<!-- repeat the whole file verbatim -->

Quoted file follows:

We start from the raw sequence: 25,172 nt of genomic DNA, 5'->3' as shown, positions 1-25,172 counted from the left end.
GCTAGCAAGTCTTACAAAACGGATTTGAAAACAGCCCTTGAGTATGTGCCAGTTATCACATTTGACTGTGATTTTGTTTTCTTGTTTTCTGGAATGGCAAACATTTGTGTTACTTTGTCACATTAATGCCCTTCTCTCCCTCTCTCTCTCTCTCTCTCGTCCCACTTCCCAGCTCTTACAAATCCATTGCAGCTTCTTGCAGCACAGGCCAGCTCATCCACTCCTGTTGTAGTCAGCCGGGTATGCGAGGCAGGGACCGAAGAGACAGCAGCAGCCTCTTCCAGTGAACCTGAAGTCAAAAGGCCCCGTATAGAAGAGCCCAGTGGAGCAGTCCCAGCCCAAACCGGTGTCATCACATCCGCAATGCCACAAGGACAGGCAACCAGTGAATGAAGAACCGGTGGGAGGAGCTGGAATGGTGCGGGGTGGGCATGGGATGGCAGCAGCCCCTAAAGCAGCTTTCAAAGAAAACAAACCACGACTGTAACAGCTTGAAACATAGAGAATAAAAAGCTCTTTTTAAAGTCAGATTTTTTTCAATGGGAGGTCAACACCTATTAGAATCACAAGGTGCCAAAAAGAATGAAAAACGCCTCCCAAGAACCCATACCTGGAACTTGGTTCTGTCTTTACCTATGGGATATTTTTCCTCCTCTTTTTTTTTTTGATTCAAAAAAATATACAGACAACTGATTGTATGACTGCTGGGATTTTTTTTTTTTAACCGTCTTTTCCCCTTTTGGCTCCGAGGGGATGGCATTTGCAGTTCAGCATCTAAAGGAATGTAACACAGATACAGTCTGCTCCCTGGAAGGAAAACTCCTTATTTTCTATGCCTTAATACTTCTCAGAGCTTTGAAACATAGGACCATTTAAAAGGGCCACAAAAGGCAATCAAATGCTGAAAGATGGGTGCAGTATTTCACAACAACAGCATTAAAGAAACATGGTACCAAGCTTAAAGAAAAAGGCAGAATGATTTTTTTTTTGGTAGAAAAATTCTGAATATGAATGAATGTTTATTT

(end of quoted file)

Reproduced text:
We start from the raw sequence: 25,172 nt of genomic DNA, 5'->3' as shown, positions 1-25,172 counted from the left end.
GCTAGCAAGTCTTACAAAACGGATTTGAAAACAGCCCTTGAGTATGTGCCAGTTATCACATTTGACTGTGATTTTGTTTTCTTGTTTTCTGGAATGGCAAACATTTGTGTTACTTTGTCACATTAATGCCCTTCTCTCCCTCTCTCTCTCTCTCTCTCGTCCCACTTCCCAGCTCTTACAAATCCATTGCAGCTTCTTGCAGCACAGGCCAGCTCATCCACTCCTGTTGTAGTCAGCCGGGTATGCGAGGCAGGGACCGAAGAGACAGCAGCAGCCTCTTCCAGTGAACCTGAAGTCAAAAGGCCCCGTATAGAAGAGCCCAGTGGAGCAGTCCCAGCCCAAACCGGTGTCATCACATCCGCAATGCCACAAGGACAGGCAACCAGTGAATGAAGAACCGGTGGGAGGAGCTGGAATGGTGCGGGGTGGGCATGGGATGGCAGCAGCCCCTAAAGCAGCTTTCAAAGAAAACAAACCACGACTGTAACAGCTTGAAACATAGAGAATAAAAAGCTCTTTTTAAAGTCAGATTTTTTTCAATGGGAGGTCAACACCTATTAGAATCACAAGGTGCCAAAAAGAATGAAAAACGCCTCCCAAGAACCCATACCTGGAACTTGGTTCTGTCTTTACCTATGGGATATTTTTCCTCCTCTTTTTTTTTTTGATTCAAAAAAATATACAGACAACTGATTGTATGACTGCTGGGATTTTTTTTTTTTAACCGTCTTTTCCCCTTTTGGCTCCGAGGGGATGGCATTTGCAGTTCAGCATCTAAAGGAATGTAACACAGATACAGTCTGCTCCCTGGAAGGAAAACTCCTTATTTTCTATGCCTTAATACTTCTCAGAGCTTTGAAACATAGGACCATTTAAAAGGGCCACAAAAGGCAATCAAATGCTGAAAGATGGGTGCAGTATTTCACAACAACAGCATTAAAGAAACATGGTACCAAGCTTAAAGAAAAAGGCAGAATGATTTTTTTTTTGGTAGAAAAATTCTGAATATGAATGAATGTTTATTT